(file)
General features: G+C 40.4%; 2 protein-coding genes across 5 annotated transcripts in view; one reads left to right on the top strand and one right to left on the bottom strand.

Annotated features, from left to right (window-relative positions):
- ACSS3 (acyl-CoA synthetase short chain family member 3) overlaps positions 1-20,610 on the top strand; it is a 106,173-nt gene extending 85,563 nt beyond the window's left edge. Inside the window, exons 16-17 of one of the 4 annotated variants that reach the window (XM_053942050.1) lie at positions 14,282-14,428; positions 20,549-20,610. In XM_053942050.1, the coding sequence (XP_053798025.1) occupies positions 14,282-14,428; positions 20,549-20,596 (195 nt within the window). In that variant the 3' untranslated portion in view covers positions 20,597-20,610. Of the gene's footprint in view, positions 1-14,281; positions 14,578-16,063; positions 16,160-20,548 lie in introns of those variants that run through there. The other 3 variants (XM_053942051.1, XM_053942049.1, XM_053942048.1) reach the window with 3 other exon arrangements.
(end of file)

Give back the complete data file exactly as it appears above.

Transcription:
General features: G+C 40.4%; 2 protein-coding genes across 5 annotated transcripts in view; one reads left to right on the top strand and one right to left on the bottom strand.

Annotated features, from left to right (window-relative positions):
- ACSS3 (acyl-CoA synthetase short chain family member 3) overlaps positions 1-20,610 on the top strand; it is a 106,173-nt gene extending 85,563 nt beyond the window's left edge. Inside the window, exons 16-17 of one of the 4 annotated variants that reach the window (XM_053942050.1) lie at positions 14,282-14,428; positions 20,549-20,610. In XM_053942050.1, the coding sequence (XP_053798025.1) occupies positions 14,282-14,428; positions 20,549-20,596 (195 nt within the window). In that variant the 3' untranslated portion in view covers positions 20,597-20,610. Of the gene's footprint in view, positions 1-14,281; positions 14,578-16,063; positions 16,160-20,548 lie in introns of those variants that run through there. The other 3 variants (XM_053942051.1, XM_053942049.1, XM_053942048.1) reach the window with 3 other exon arrangements.